COURT OF APPEALS
DATED AND FILED
February 8, 2001
Cornelia G. Clark
Clerk, Court of Appeals
This opinion is subject to further editing. If published, the official version will appear in the bound volume of the Official Reports.
A party may file with the Supreme Court a petition to review an adverse decision by the Court of Appeals. See Wis. Stat. § 808.10 and Rule 809.62.
STATE OF WISCONSIN IN COURT OF APPEALS
Labor & Industry Review Commission, Eric F.
Nelson Painting & Decorating, Inc., and Regent
APPEAL from an order of the circuit court for Dane County: sarah b. o’brien, Judge. Affirmed.
Before Dykman, P.J., Roggensack and Johnston, JJ.
¶1 JOHNSTON, J. Timothy Wiese appeals from an order affirming the order of the Labor and Industry Review Commission (LIRC) which denied, in part, his worker’s compensation claim. LIRC adopted the Administrative Law Judge’s findings. Wiese contends those findings are not supported by credible and substantial evidence. We conclude that they are and we therefore affirm.
¶2 Wiese was employed as a union painter by Eric Nelson Painting. On May 18, 1992, while at work, his automobile was rear-ended. Wiese sustained neck and back injuries and missed approximately eleven weeks of work. He was treated by a chiropractor, Dr. Patrick Andersen, and then by Dr. Thomas Zdeblick, an orthopedic surgeon, and Dr. James Leonard, a physical medicine and rehabilitation specialist, at the University of Wisconsin Hospital and Clinics. On January 20, 1994, Wiese underwent a two‑level cervical fusion at levels C5‑6 and C6-7. On May 6, 1994, nine days after returning to work, Wiese’s automobile was again rear-ended while on his way to work. Wiese underwent a second fusion on February 22, 1995.
¶3 Wiese filed for worker’s compensation benefits for temporary total disability and permanent partial disability for various time periods. The issues before the ALJ were: (1) whether Wiese’s alleged injuries arose out of his employment, (2) the nature and extent of disability, and (3) liability for medical expense. The ALJ weighed the medical opinions of Dr. Leonard, Dr. Zdeblick, and Dr. Thomas Grossman, an expert for Nelson Painting’s worker’s compensation insurer, Regent Insurance. The ALJ found Dr. Grossman’s opinion to be the most credible.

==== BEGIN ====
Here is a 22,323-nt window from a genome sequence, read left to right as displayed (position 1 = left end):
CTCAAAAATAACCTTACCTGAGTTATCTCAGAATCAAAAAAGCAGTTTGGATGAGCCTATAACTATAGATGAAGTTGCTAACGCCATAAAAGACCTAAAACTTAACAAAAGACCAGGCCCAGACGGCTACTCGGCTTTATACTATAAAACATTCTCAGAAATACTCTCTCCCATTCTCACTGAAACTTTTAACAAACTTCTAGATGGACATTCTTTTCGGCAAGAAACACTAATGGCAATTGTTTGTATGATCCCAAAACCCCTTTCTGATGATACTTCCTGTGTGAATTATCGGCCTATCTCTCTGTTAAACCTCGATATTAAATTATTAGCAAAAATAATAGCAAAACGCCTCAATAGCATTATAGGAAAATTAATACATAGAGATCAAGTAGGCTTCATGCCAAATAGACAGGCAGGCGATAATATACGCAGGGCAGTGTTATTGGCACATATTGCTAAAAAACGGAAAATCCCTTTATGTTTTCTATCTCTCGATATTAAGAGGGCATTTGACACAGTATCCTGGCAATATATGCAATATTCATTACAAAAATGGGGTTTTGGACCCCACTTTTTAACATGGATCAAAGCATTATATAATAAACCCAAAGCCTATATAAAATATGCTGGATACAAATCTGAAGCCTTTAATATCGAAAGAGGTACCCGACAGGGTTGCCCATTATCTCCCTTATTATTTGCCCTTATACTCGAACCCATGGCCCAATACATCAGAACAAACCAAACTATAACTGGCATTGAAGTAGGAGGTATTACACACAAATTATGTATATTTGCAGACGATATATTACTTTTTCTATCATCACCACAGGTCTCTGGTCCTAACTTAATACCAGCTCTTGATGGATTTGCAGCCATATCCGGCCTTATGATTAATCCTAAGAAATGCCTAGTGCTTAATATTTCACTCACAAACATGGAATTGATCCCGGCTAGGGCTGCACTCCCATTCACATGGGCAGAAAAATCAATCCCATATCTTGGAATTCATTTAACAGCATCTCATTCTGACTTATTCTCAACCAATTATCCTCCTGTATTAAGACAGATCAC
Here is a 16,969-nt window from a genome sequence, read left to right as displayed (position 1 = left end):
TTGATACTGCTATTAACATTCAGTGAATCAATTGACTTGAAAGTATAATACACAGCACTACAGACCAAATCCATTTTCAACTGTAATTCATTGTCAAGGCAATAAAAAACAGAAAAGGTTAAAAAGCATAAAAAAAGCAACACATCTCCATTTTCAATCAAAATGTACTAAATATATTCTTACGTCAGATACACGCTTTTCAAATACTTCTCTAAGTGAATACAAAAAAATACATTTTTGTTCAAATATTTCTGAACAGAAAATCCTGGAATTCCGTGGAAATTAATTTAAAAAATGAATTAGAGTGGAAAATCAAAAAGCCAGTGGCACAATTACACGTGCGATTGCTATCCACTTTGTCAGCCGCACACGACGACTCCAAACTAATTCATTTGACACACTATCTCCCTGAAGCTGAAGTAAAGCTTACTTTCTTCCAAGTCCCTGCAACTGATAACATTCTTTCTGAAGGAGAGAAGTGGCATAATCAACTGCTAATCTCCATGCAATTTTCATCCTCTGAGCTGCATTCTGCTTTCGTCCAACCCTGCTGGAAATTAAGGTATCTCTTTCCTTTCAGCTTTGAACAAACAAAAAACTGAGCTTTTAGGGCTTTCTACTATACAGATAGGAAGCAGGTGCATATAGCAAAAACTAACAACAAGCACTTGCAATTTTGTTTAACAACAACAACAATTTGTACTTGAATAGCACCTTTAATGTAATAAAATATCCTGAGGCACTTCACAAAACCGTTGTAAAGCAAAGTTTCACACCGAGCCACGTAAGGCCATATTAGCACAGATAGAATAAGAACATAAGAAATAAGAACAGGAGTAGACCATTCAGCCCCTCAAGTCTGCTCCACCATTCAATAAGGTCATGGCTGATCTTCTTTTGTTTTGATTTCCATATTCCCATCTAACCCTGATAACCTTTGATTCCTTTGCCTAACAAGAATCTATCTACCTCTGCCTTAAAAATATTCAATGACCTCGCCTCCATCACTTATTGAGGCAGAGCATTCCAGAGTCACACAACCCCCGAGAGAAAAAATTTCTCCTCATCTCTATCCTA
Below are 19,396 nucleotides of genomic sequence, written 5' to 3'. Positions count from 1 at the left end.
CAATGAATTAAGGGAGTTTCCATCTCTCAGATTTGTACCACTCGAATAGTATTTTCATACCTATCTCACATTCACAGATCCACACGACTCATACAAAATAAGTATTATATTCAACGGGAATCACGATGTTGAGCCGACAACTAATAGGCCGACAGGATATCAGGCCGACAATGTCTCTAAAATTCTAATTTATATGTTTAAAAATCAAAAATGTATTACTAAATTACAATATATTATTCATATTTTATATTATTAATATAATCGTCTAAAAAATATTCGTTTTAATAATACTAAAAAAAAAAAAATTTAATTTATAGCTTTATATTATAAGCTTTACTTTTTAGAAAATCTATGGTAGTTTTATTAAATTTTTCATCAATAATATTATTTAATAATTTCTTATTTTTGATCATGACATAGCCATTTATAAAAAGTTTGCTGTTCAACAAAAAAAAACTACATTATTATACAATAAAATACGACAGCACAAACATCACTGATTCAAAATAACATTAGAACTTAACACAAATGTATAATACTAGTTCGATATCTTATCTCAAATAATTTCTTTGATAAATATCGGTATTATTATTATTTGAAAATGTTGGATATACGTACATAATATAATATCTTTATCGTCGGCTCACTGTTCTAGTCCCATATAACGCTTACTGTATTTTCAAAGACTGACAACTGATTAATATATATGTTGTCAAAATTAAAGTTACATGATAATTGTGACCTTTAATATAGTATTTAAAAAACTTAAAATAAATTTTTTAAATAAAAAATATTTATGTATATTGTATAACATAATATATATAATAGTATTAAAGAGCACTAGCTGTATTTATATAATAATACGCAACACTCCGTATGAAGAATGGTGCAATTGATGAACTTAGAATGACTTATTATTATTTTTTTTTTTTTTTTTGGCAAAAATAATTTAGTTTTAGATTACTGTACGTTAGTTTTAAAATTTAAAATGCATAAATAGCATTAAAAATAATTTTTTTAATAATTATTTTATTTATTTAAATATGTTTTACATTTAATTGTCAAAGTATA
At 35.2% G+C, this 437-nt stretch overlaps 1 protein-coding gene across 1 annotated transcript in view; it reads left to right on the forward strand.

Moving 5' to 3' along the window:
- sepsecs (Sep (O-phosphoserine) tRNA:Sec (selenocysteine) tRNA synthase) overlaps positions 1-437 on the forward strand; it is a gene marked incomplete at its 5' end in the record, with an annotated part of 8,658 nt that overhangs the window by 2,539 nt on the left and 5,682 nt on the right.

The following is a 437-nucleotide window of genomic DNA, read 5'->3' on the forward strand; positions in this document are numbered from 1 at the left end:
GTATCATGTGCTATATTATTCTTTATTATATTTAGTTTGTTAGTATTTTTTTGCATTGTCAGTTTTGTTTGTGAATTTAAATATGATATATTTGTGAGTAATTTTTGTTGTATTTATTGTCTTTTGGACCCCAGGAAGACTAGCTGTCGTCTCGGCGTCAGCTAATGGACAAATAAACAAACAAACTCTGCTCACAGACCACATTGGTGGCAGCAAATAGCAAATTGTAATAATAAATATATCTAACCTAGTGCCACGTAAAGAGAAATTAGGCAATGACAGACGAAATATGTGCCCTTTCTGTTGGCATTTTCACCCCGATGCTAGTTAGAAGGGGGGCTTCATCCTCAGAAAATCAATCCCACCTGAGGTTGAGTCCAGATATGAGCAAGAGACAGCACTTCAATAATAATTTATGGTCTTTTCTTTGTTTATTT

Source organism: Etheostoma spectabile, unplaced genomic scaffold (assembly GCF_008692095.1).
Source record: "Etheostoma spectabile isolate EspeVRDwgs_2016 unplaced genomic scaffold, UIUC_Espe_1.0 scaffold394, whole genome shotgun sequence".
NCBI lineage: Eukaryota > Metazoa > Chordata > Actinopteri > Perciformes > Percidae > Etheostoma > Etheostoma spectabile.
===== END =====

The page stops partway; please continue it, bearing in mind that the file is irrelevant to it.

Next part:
¶4 LIRC adopted the factual determinations and order of the ALJ and made findings of fact as follows:
a. Extent of disability from May 1992 injury.
The applicant argues, essentially, that his doctors are more credible than the respondent’s medical examiner, Dr. Grossman, on the extent of disability. However, the commission does not agree.
After carefully reviewing the record, the commission concludes that the applicant recovered from the May 1992 car accident without permanent disability. While cervical problems were noted initially in the emergency room, the applicant’s most immediate concern was with his back. In his first treatment note of December 1992, Dr. Leonard discusses neck symptoms only collaterally and it is not clear from Dr. Leonard’s report that the applicant even had ongoing neck complaints at that time. Certainly, Dr. Zdeblick states in January 1993 that chiropractic treatment gave the applicant “good relief” of his cervical complaints.
Indeed, the first records clearly documenting neck complaints are dated in July 1993 (14 months after the injury). At that time, Dr. Leonard opined that the applicant’s neck complaints were musculoskeletal. It was not until January 1994 (and the intervening increase of symptoms while bending to turn the grill valve) that the applicant saw Dr. Zdeblick (who ultimately performed the fusion surgery) about his neck. Further, the applicant had considerable degenerative pathology in his spine shown in the earliest x-rays. It also appears that the actual nerve cord abnormalities eventually shown in the 1994 MRI may have arisen well after the May 1992 car accident; at least, the 1993 cervical CT scan did not mention significant impingement. In sum, the commission adopts the ALJ’s conclusion that the applicant had only a short-term “temporary aggravation” from the work injury.
¶5 Wiese petitioned the Dane County Circuit Court for review of LIRC’s decision. The circuit court affirmed LIRC’s decision, and Wiese appeals, contending that LIRC’s findings are not supported by credible and substantial evidence.
STANDARD OF REVIEW
¶6 The findings of fact made by LIRC acting within its power, in the absence of fraud, are conclusive. Wis. Stat. § 102.23(1)(a) (1999-2000). The reviewing court is not to substitute its judgment for that of LIRC as to the weight or credibility of the evidence on a finding of fact. Section 102.23(6); Princess House, Inc. v. DILHR, 111 Wis. 2d 46, 54, 330 N.W.2d 169 (1983). Where LIRC’s decision depends upon a material and controverted finding of fact that is not supported by credible and substantial evidence, this court may set aside LIRC’s order and remand the case to LIRC. Section 102.23(6); Princess House, 111 Wis. 2d at 51. In evaluating medical testimony, LIRC is the sole judge of the weight and credibility of those witnesses. See Manitowoc County v. DILHR, 88 Wis. 2d 430, 437, 276 N.W.2d 755 (1979). This court reviews the record for credible and substantial evidence to support LIRC’s determination. See Vande Zande v. DILHR, 70 Wis. 2d 1086, 1097, 236 N.W.2d 255 (1975).